The main installation space for Hansel and Gretel by Ai Weiwei and Herzog & de Meuron is a huge empty space that is populated by images formed through overhead projection onto the floors. This is striking to me as it is rare that video content is projected on the floor instead of on walls and it really gives an illusion of more depth and more crowdedness in the room.

Since taking Kristy’s projection mapping class this semester, I am really interested in how projection or projection mapping can really change a bare space and turn it into something otherworldly and strange. Hansel and Gretel is a good example of such a space. The room is dark which adds to the ominous and dangerous feel of the installation, and allows for effective projection.

In this installation, something interesting is that drones are used to fly around the space which serves several purposes. The first is to collect footage of participants of the installation, which is then fed back to the projectors and projected onto the participants themselves with red boxes drawn on different body parts to mimic CCTV cameras and facial recognition. In this way, participants are encouraged to interact with the space because of what is projected on it.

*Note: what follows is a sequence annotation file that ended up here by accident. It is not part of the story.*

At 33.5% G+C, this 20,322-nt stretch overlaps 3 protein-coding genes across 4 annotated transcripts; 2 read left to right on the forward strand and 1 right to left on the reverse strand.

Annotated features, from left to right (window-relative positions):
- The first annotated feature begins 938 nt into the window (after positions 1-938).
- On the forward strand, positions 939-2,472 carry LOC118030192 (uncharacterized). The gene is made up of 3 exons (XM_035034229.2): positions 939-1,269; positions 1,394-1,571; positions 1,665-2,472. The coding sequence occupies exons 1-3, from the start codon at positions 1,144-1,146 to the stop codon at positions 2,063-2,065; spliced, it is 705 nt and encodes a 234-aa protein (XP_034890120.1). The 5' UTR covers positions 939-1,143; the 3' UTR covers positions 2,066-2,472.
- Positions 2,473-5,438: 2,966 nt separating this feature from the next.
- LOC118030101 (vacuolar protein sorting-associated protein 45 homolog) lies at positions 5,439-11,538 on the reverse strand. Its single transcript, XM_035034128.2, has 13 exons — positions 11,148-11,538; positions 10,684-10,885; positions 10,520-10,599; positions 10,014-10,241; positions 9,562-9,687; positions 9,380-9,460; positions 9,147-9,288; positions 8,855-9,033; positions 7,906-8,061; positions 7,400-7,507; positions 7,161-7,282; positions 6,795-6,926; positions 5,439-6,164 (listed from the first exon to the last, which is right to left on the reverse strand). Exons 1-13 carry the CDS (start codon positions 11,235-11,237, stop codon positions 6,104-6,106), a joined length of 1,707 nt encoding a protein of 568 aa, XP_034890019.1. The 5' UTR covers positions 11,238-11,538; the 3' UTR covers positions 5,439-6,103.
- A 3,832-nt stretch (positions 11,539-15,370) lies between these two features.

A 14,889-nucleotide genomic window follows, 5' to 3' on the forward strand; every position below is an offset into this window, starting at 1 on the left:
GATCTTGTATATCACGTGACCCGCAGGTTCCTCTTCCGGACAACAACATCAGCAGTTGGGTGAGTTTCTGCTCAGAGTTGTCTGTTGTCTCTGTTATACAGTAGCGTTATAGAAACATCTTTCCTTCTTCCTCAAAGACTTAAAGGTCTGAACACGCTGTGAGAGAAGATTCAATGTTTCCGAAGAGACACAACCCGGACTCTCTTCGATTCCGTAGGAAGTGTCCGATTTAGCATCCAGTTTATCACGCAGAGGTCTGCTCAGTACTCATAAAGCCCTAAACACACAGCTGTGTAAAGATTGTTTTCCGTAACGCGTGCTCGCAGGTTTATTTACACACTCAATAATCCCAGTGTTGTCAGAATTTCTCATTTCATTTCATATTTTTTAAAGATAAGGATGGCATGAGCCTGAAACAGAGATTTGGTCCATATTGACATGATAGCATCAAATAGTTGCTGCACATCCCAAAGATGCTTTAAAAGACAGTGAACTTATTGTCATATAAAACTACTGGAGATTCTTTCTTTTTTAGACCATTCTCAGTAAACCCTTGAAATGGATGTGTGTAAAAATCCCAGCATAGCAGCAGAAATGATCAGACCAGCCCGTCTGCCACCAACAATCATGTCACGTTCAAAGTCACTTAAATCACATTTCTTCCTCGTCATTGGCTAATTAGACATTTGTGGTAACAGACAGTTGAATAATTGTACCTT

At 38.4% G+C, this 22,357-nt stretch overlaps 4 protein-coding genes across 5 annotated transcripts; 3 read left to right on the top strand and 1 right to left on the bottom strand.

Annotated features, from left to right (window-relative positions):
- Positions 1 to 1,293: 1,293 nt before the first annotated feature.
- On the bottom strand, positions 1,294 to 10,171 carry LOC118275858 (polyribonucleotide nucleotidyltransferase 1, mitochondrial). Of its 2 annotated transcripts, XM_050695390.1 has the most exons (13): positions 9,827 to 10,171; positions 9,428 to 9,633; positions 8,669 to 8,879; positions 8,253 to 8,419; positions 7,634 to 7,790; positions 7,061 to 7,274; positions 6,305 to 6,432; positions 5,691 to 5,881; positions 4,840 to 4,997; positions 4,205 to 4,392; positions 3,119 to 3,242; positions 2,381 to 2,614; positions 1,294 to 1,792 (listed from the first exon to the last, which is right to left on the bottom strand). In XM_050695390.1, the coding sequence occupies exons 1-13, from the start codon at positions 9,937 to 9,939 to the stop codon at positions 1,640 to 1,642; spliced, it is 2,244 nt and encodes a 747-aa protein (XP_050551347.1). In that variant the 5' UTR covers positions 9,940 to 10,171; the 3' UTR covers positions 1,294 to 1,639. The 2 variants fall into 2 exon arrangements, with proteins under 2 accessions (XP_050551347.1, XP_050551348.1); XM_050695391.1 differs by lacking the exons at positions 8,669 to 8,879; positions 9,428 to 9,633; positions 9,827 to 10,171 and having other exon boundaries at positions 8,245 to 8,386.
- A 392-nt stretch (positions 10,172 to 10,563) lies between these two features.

Secondly, the drones also serve the purpose of creating a soundscape in the space which I thought was super interesting and authentic way of feeding a soundscape into a space, using the actual items rather than recordings played through speakers. The attention to sound in this space also reminds us that a space is not just about the objects or architecture in it but also the sensorial elements which turn the space from just a mere place into an experience.

Faces Places Review

Before this film, I was unfamiliar with the works of both JR and Agnes. I had known of JR because he had been mentioned a few times before in class, but I had never really taken the time to do research on him, so this film was also my introduction to both the artists. Upon hearing about this film and seeing the poster, I assumed that it would be a typical feel-good story about a friendship between an elderly lady and a younger man, and that the focal point of the narrative would be about how the age gap between them made them different, but I was wrong!